Yesterday I was editing the Grief, Love and Hope page of this blog. I wanted to insert some links to several bookshops where my book is available. After I’d signed out and turned off the computer, I suddenly wondered if I should have mentioned that the book is a Doctors for Life book of the year. I feel reluctant to advertise this fact. After all, my book is such a little book in the whole scheme of things. But then again, I feel a lot of gratitude to these doctors who gave my son this special recognition. I want to say thank you.

A couple of years ago, we had an official book launch for Grief, Love and Hope. Throughout this launch, I shared the story of Thomas’ pregnancy, his birth, the grief we endured when he died and the suffering we experienced as we tried to get on with our lives without him. I’d put together a display of photographs: pictures of Thomas in the.hospital on the life support machines, Thomas dying in our arms, Thomas in the funeral home, Thomas’ grave. His footprints, pall, gown, ear muffs and other items from his memory box were laid out for everyone to see. It was a very emotional day as I relived that grief filled time. But despite all the sad memories that came flooding back, I was able to remain calm and in control. At least I was calm until I was presented with the book award.


As I was handed the framed certificate, all my self control vanished.  I remember thinking, “Someone is acknowledging that Thomas’ life was important. He may have lived only one day but his short life had value. His story was worth telling.”

When a baby is diagnosed during pregnancy with a life threatening abnormality, so often an abortion is advised. It is as if the unborn baby is of no value. The slate can be wiped clean and the parents can ‘try again’ for a 'perfect' child. What is the point of giving birth to a child that will probably not live for very long? There is great pressure on parents to follow this advice. I was very fortunate because I had my faith and lots of support. But this does not mean it was easy facing the rest of the pregnancy and Thomas’ birth. No, it was the hardest thing I’ve ever had to do. I was frightened. Every parent would be.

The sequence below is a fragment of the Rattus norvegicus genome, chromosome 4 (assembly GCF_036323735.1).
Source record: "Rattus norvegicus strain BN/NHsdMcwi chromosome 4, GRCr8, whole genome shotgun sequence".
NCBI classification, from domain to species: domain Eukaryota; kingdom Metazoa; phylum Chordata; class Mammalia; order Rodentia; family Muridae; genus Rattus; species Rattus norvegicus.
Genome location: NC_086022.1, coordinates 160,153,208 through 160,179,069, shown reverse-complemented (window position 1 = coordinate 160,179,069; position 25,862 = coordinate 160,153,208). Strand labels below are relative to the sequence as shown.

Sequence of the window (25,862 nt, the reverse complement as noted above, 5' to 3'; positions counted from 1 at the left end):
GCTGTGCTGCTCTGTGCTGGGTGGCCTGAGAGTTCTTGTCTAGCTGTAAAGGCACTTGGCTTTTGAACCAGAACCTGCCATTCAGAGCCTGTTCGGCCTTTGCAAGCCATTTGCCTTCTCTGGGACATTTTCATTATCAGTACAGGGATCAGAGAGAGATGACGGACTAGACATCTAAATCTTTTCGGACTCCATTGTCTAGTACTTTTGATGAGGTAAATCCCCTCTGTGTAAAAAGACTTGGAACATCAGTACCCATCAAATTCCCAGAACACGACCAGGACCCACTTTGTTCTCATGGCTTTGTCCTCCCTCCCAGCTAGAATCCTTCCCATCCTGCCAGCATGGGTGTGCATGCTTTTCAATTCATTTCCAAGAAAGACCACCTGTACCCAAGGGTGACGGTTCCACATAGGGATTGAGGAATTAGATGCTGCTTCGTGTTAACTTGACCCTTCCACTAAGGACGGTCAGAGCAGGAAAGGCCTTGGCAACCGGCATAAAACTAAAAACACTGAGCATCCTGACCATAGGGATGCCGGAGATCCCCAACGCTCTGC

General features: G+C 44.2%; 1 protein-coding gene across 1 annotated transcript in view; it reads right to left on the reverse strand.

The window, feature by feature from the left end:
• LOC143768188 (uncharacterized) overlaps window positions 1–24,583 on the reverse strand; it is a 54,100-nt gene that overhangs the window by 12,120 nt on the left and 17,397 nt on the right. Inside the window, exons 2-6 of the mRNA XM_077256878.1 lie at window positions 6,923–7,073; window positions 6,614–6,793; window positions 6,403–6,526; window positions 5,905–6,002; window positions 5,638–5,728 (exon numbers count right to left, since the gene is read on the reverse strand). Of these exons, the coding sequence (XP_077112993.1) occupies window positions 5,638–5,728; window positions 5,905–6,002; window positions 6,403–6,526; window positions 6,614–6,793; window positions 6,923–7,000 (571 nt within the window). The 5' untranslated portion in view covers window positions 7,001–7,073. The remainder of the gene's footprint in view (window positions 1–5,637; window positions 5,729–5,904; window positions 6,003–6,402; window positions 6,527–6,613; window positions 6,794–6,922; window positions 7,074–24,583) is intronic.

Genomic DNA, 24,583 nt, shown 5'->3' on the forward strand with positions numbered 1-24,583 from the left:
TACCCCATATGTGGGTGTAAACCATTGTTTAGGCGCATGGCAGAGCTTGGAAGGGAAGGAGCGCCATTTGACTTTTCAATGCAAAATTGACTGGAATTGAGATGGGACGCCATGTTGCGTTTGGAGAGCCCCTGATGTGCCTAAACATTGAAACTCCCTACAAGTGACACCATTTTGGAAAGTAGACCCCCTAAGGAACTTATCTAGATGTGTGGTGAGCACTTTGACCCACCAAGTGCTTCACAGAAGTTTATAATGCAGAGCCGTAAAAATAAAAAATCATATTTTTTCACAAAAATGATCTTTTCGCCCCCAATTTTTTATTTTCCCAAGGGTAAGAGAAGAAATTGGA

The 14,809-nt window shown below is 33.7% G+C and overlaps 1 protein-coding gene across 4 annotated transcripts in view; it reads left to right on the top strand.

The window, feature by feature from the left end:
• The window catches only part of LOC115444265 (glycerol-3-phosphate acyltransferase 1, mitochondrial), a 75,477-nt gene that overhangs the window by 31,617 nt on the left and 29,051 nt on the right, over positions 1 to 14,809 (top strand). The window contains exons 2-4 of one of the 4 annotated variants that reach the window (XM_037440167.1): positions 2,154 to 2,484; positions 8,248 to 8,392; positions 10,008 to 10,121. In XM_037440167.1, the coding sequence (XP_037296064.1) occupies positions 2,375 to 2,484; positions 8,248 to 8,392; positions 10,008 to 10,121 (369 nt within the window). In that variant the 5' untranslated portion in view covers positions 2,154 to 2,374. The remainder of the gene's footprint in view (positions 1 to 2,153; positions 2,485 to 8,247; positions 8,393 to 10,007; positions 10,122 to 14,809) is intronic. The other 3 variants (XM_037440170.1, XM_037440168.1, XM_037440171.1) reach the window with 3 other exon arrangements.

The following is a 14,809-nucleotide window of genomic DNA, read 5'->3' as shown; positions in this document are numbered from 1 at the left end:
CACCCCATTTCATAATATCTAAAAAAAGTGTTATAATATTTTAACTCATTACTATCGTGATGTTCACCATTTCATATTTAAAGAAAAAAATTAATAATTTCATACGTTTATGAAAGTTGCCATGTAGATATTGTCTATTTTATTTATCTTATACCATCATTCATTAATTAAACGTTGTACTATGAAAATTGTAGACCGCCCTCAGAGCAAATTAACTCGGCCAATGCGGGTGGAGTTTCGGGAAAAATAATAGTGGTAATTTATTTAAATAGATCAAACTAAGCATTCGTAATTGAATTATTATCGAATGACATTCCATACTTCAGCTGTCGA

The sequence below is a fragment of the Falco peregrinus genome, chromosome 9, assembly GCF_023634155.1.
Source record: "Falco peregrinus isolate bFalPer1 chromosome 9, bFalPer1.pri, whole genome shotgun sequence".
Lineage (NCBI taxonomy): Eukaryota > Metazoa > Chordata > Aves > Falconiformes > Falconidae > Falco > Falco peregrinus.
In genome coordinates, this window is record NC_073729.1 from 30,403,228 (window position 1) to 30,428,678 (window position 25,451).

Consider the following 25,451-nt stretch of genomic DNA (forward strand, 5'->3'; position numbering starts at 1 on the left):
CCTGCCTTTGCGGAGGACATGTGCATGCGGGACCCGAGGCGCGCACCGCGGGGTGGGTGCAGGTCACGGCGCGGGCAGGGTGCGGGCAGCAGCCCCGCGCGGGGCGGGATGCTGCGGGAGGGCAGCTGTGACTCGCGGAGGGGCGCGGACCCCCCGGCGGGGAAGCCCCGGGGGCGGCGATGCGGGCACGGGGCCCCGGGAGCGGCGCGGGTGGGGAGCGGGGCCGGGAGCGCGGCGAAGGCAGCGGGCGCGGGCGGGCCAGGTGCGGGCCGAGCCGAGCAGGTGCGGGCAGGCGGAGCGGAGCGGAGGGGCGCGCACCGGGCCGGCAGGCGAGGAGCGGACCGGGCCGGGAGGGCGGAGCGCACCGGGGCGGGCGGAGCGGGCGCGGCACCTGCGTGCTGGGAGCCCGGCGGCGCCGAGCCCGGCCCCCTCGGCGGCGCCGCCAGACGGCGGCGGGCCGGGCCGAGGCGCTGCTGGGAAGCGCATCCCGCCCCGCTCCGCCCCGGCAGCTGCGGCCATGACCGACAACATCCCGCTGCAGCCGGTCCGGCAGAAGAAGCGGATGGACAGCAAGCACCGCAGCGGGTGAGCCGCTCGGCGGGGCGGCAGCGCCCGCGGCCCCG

Thomas was here for such a short time. He spent his entire life in the neonatal intensive care ward hooked up to multiple machines. Then he died leaving very little trace that he’d ever been here on earth: a birth certificate, a death certificate, lots of sorrowful memories and a few broken hearts.


Many people may feel it wouldn’t have made any difference if Thomas had been born or not. Perhaps they think we could have avoided a lot of pain if we had aborted him. But I disagree. One way or another we would have had to face suffering. And the months we had with our son, changed our lives forever. His short life was a real blessing.

My story is not unique. Many parents have experienced the same sufferings as us as they have faced the premature deaths of their babies. I think the Doctors for Life book award wasn’t meant just for me and Thomas, but also for all these parents and all their babies, babies who have lived very short but very valuable lives.



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